The Cosmopolitan Canopy
Race and Civility in Everyday Life
An acclaimed sociologist illuminates the public life of an American city, offering a major reinterpretation of the racial dynamics in America.
Following his award-winning work on inner-city violence, Code of the Street, sociologist Elijah Anderson introduces the concept of the “cosmopolitan canopy”—the urban island of civility that exists amidst the ghettos, suburbs, and ethnic enclaves where segregation is the norm. Under the cosmopolitan canopy, diverse peoples come together, and for the most part practice getting along. Anderson’s path-breaking study of this setting provides a new understanding of the complexities of present-day race relations and reveals the unique opportunities here for cross-cultural interaction.
Anderson walks us through Center City Philadelphia, revealing and illustrating through his ethnographic fieldwork how city dwellers often interact across racial, ethnic, and social borders. People engage in a distinctive folk ethnography. Canopies operating in close proximity create a synergy that becomes a cosmopolitan zone. In the vibrant atmosphere of these public spaces, civility is the order of the day. However, incidents can arise that threaten and rend the canopy, including scenes of tension involving borders of race, class, sexual preference, and gender. But when they do—assisted by gloss—the resilience of the canopy most often prevails. In this space all kinds of city dwellers—from gentrifiers to the homeless, cabdrivers to doormen—manage to co-exist in the urban environment, gaining local knowledge as they do, which then helps reinforce and spread tolerance through contact and mutual understanding.
With compelling, meticulous descriptions of public spaces such as 30th Street Station, Reading Terminal Market, and Rittenhouse Square, and quasi-public places like the modern-day workplace, Anderson provides a rich narrative account of how blacks and whites relate and redefine the color line in everyday public life. He reveals how eating, shopping, and people-watching under the canopy can ease racial tensions, but also how the spaces in and between canopies can reinforce boundaries. Weaving colorful observations with keen social insight, Anderson shows how the canopy—and its lessons—contributes to the civility of our increasingly diverse cities.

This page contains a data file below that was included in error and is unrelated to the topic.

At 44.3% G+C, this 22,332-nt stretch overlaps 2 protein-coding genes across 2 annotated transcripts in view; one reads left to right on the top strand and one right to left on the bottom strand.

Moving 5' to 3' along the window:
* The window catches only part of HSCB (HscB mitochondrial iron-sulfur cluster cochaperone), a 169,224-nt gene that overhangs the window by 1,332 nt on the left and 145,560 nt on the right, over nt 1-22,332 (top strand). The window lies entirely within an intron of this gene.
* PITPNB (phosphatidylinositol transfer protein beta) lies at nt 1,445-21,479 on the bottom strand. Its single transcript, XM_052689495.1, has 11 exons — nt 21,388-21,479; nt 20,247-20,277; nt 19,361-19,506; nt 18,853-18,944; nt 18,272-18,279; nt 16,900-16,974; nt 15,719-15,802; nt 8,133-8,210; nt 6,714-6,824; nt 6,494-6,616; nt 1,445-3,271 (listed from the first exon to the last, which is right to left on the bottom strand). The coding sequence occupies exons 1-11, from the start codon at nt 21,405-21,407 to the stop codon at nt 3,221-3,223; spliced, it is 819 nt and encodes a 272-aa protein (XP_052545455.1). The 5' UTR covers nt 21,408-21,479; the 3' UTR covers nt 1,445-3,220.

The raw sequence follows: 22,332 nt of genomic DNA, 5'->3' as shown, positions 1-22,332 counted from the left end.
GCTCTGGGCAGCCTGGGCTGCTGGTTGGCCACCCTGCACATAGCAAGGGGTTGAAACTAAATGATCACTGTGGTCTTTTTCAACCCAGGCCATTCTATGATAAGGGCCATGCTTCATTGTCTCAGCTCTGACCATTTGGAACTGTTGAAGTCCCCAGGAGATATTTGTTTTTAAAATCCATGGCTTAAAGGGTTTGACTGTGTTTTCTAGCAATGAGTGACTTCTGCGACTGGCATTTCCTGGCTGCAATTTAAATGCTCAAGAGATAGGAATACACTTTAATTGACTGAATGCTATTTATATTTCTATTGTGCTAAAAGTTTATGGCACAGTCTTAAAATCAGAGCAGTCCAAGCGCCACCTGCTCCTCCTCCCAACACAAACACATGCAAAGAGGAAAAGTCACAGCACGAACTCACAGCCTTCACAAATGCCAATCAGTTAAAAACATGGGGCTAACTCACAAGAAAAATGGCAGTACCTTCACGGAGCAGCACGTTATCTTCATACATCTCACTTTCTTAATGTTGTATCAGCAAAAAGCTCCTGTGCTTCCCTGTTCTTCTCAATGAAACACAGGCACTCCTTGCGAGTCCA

- March 2011
- 5.8 × 8.6 in
/ 318 pages
- Territory Rights: Worldwide including Canada, but excluding the British Commonwealth.
Endorsements & Reviews
“Starred Review. Anderson's nuanced treatment of ‘the social dynamics of racial inequality’ and his precise observations (the politics of eye contact, for example), … offer immediate pleasure, and the book is a people watcher's delight.” — Publishers Weekly
“The Cosmopolitan Canopy is vintage Elijah Anderson—original, creative, engaging, and thought provoking. Once I began reading this brilliant book I could not put it down. Anderson provides an incredibly rich narrative of the interactions of city dwellers from different segregated neighborhoods—ghettos, ethnic enclaves, and suburbs—in public places. By revealing hidden social and racial dynamics, Anderson not only explains the conditions that ease racial tensions and promote interracial harmony, but those that reinforce traditional racial boundaries as well. This book is a must read.” — William Julius Wilson, Lewis P. and Linda L. Geyser University Professor. Harvard University
“Elijah Anderson is a master ethnographer. Field research is a way of life for him, a medium through which unceasingly, over the course of many years, he has courageously explored the innermost recesses of life in an American city, especially the social worlds and the experiences of Black Americans. Once again, in The Cosmopolitan Canopy, he moves from one area of Philadelphia to another, exploring the patterns of social interaction and behavior in various public places. Anderson calls these urban spaces ‘cosmopolitan canopies’ – a concept likely to evoke lively, illuminating discussion.” — Renee C. Fox, Annenberg Professor Emerita of the Social Sciences, University of Pennsylvania
“This is the most important book on race relations in many years. Elijah Anderson takes us behind the statistics into the scenes of everyday life. We witness front-stage performances of integration and back-stage racial ethnocentrism, as well as the venues where interracial cosmopolitan civility is constructed. Updating E. Franklin Frazier’s classic Black Bourgeoisie, The Cosmopolitan Canopy offers a gift for our pessimistic times: a book of realistic optimism.” — Randall Collins, President of the American Sociological Association
“The Cosmopolitan Canopy is a richly detailed account of how the public spaces we all share can either separate or help bring us together. I strongly recommend it.” — Marian Wright Edelman, President of the Children's Defense Fund
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